Artist Raphael
Year 1516-1520
Medium Oil on wood
Location Pinacoteca Vaticana, Vatican City
Dimensions 159 in × 109 in
405 cm × 278 cm
Famous Paintings by Raphael
School of Athens
The Marriage of the Virgin
Resurrection of Christ
La belle jardinière
Ezekiel’s Vision
The Sistine Madonna
Madonna and Child with the Book
View Complete Works

Raffaello Sanzio da Urbino, known in the art world as Raphael, was an Italian artist of the High Renaissance. Raphael worked as an apprentice for painter Pietro Perugino, where he learned about drawing, using art mediums to create anatomies of human figures, paint chemistry, and various techniques of applying paint onto wood or canvas in smooth layers.

The High Renaissance period of art (1490’s – 1527), was characterized as a period of exceptional artistic production in Italy. This period’s artists had ambitious scales, complexity of composition, closely observed human figures, decorative references to classical antiquity, or an idealized vision of the past. Raphael not only became a master of artistic technique, but in his thirty-seven years of life, produced an amazing amount of expert artistic works.


Raphael’s work of art, Transfiguration, was created beginning in 1516, and was thought to be finished by his student of art, Giulio Romano in 1520, after Raphael’s premature death. Cardinal Giulio de’Medici (who later became Pope Clement VII), commissioned Raphael to paint Transfiguration for the city of Narbonne, in France. The painting was kept personally by the Pope after Raphael’s untimely death, until he donated it to the church of San Pietro in Rome. The painting is now housed in the Vatican Museum.


This artistic composition is divided into two distinct parts. Transfiguration relates to successive stories of the Gospel of Matthew. The upper part of the painting depicts Christ elevated in front of billowing, illuminated clouds, and on either side of him are the prophets Elijah and Moses. In the lower portion of the painting, the Apostles are depicted, trying unsuccessfully, to rid the possessed boy of demons. The upper portion shows a transfigured Christ, appearing to be performing a miracle, curing the boy, and ridding him of the evil.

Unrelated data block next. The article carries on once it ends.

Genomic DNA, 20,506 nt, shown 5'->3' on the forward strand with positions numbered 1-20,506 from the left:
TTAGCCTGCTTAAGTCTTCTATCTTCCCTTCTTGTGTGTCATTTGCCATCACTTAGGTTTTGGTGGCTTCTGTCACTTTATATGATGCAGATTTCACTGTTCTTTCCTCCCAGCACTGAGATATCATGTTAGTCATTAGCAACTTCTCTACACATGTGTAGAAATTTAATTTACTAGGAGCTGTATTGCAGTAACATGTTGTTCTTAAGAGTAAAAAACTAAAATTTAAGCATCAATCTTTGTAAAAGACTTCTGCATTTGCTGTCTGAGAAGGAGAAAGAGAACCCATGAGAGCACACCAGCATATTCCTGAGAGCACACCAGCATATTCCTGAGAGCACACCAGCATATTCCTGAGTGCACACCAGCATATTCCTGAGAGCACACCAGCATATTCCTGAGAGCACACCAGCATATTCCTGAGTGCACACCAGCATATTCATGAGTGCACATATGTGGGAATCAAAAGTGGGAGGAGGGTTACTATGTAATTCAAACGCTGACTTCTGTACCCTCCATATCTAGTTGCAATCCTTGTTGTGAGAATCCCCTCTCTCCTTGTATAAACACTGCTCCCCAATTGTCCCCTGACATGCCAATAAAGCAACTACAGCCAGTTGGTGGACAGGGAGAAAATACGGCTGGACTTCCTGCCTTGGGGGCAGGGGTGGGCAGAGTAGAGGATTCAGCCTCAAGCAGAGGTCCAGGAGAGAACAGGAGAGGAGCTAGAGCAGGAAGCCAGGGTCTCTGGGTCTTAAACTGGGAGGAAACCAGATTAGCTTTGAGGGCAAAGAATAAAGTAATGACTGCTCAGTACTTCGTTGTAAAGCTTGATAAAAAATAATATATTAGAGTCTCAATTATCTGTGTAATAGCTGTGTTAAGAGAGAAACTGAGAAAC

On the most obvious level, the painting can be interpreted as the split between the flaws of men, depicted in the lower half, and the redemptive power of Christ, in the upper half of the painting. There are two figures kneeling to the left of Christ are the martyrs, Saint Agapitus and Saint Felicissimus, who were deacons seized during the persecutions of Emperor Valerian.

Artistic Style and Medium

Transfiguration‘s dimensions are 159 inches by 109 inches. Raphael preferred painting on canvas, but this painting was done with oil paints on wood as chosen mediums. Raphael actually showed advanced indications of Mannerism, and Baroque period techniques in this painting.

The stylized, contorted poses of the lower half figures indicate Mannerism. The dramatic tension within these figures, and the liberal use of light to dark, or chiaroscuro contrasts, represent the Baroque period of exaggerated motion to produce drama, tension, exuberance, or enlightenment. Transfiguration was ahead of its time, just as Raphael’s death came too soon.

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